While the FDA has yet to rule on the safety of retinyl palmitate in skin care products, the Environmental Working Group (EWG) recommends that consumers avoid sunscreens, lip products and skin lotions containing vitamin A, often labeled “retinyl palmitate” or “retinol.”
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    Young children's skin is especially sensitive to chemical allergies. Test sunscreen by applying a small amount on the inside of your child’s wrist the day before you plan to use it. If an irritation or rash develops, try another product. Ask your child’s doctor to suggest a product less likely to irritate your child’s skin.
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    Tanning oils are innocuous in and of themselves and are not bad for you unless you are allergic to their ingredients. However, tanning oils may provide inadequate protection from ultraviolet radiation.
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    A , Internal Medicine, answered

    You're supposed to get 20 minutes of sunlight a day - but only when it's at low levels (a good rule to tell: your shadow should be longer than your height). Beyond that, you know the drill.

    Wear sunscreen. Sun protection is non-negotiable - because it's the most critical factor in keeping skin healthy. It's best to make sunscreen a part of your daily regimen so you won't get unexpected exposure (or get a sunburn). Use a great moisturizer that you love that also contains an SPF 30 sunscreen and affords the protection you need. If you're going to be outside for sports, use an SPF 30 and 4-star (reapply every two hours even if it says it's waterproof). Always protect your face and backs of your hands but allow your body to be exposed to some sun for a few minutes before you add sunscreen. A little redness in the skin signifies vitamin D is being made.

    Zinc oxide and titanium dioxide sunscreens protect immediately while all the rest of the sunscreens - called chemical or organic sunscreens (misnomers if we ever heard one) - take 20 minutes to absorb into your skin before protecting. So, get those few minutes of sun and then apply the zinc.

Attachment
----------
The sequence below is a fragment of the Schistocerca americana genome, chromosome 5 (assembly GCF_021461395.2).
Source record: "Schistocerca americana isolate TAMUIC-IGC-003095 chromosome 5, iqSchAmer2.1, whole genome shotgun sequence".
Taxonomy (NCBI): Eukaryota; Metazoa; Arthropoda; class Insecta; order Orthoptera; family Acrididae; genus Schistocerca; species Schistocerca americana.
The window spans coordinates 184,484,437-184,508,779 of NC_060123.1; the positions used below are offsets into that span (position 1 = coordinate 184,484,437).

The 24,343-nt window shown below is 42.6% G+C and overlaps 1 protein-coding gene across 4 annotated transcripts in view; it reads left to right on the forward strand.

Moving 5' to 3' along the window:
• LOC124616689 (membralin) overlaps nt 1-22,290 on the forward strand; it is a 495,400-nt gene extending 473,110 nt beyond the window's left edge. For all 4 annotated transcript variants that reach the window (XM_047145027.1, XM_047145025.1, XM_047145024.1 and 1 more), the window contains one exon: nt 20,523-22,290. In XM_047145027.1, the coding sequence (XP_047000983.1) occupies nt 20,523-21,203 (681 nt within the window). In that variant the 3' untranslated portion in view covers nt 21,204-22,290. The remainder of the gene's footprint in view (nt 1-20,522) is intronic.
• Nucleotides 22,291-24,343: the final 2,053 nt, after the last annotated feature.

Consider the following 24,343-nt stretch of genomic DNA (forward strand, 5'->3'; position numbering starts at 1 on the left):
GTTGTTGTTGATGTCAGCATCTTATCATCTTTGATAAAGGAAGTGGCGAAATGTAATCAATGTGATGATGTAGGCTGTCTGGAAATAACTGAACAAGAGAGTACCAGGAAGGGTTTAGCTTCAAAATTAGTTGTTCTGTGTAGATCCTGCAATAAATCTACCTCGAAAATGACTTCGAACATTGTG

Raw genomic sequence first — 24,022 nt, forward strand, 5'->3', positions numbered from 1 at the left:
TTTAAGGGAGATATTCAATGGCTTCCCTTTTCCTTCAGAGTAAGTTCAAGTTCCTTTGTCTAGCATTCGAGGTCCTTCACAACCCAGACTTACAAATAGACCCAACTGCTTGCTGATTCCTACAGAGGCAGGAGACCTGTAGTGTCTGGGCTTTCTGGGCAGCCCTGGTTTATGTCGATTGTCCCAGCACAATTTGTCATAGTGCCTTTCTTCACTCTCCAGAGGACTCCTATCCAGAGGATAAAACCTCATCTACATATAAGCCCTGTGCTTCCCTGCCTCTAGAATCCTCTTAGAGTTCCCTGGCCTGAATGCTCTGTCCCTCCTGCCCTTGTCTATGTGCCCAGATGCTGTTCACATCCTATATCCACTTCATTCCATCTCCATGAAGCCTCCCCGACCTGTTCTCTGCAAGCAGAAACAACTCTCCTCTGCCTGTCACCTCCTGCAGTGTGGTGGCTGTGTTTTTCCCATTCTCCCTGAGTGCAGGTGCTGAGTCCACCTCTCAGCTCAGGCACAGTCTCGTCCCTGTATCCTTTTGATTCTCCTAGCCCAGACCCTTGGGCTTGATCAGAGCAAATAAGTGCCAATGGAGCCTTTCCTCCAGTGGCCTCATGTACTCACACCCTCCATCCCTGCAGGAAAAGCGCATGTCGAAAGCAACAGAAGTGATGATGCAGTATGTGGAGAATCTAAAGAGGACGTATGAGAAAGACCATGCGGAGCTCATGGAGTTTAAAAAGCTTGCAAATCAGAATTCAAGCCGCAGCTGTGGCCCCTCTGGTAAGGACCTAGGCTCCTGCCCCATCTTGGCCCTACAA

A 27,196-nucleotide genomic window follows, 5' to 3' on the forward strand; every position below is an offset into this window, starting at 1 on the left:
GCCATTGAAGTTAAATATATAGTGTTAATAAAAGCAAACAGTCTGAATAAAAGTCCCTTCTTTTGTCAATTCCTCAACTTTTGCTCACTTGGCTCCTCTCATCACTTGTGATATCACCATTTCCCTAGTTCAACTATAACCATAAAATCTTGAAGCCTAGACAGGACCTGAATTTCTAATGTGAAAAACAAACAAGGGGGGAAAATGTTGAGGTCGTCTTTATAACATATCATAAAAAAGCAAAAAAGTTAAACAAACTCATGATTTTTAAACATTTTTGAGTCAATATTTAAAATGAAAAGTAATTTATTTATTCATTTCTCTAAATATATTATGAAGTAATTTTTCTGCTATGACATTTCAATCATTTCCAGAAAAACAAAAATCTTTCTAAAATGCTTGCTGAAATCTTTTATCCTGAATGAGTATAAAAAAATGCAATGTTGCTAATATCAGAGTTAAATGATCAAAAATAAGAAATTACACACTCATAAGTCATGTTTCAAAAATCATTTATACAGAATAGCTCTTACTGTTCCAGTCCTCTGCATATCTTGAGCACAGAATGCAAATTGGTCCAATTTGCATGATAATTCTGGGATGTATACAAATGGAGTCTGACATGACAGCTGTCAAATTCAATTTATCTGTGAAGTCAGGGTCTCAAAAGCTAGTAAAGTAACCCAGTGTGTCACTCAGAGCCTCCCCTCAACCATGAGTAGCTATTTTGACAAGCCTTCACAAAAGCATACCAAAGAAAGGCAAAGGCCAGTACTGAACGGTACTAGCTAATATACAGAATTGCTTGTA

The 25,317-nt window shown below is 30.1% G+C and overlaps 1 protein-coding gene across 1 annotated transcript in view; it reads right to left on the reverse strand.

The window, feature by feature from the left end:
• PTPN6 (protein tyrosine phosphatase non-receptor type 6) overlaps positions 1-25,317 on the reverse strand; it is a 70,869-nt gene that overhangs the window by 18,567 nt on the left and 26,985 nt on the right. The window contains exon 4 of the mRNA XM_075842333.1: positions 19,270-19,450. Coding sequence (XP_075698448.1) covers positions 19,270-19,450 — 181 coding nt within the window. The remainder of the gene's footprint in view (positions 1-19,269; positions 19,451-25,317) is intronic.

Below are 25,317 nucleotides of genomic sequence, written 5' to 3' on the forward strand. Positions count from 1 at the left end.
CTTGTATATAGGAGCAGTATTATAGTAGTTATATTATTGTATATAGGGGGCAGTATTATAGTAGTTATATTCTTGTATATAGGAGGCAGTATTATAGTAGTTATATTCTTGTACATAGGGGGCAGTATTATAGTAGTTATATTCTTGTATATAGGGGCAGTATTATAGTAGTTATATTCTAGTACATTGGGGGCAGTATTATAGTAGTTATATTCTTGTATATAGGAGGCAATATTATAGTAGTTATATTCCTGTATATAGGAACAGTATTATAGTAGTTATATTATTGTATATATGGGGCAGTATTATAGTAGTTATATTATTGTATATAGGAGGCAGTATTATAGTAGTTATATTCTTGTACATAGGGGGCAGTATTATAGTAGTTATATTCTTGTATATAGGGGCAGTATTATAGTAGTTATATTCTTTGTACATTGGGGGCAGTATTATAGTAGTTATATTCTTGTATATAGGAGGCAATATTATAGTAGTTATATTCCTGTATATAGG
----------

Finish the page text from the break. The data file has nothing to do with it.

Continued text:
Always apply sunscreen if you're going outdoors for longer than 15 minutes (even on a cloudy day, which only stops 20 to 40 percent of UV radiation). Make sure that the protection is a broad spectrum - UVB rays cause burning, but UVA rays penetrate deeper and are just as harmful - maybe even worse. UVA sunscreens are harder to find - zinc oxide and titanium dioxide work the best - and newer versions of these sunscreens form a small film rather than make you look like you smeared crayon all over your face. You need to slather all sunscreens on thick and apply them evenly, making sure not to miss any spots such as the back of the neck, the top of the ears, and any exposed scalp. Most of us don't put on enough sunscreen, and if that's the case with you, then you're only getting half the effectiveness (if you're putting on SPF 30, it's more like SPF 15). You really need one to two ounces of sunscreen to cover your whole body. This should be reapplied every two hours or after getting wet.

    Ones that are hypoallergenic and non-comedogenic do not cause other skin damage. But all creams can cause pimples and rashes, so be careful. Also it should be water resistant so it doesn't end up in your eyes. Water resistant also means it will stay on your body past the first droplet of sweat when you are hot. But even then, reapply it after swimming.

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    A , Cardiology (Cardiovascular Disease), answered

    An SPF of 30 or higher will offer good protection, but also check to make sure that your sunscreen protects against both UVA and UVB rays. You should remember to reapply sunscreen often when you are participating in outdoor activities.

    Use a sunscreen and wear protective clothing to safeguard your skin from the sun's harmful rays.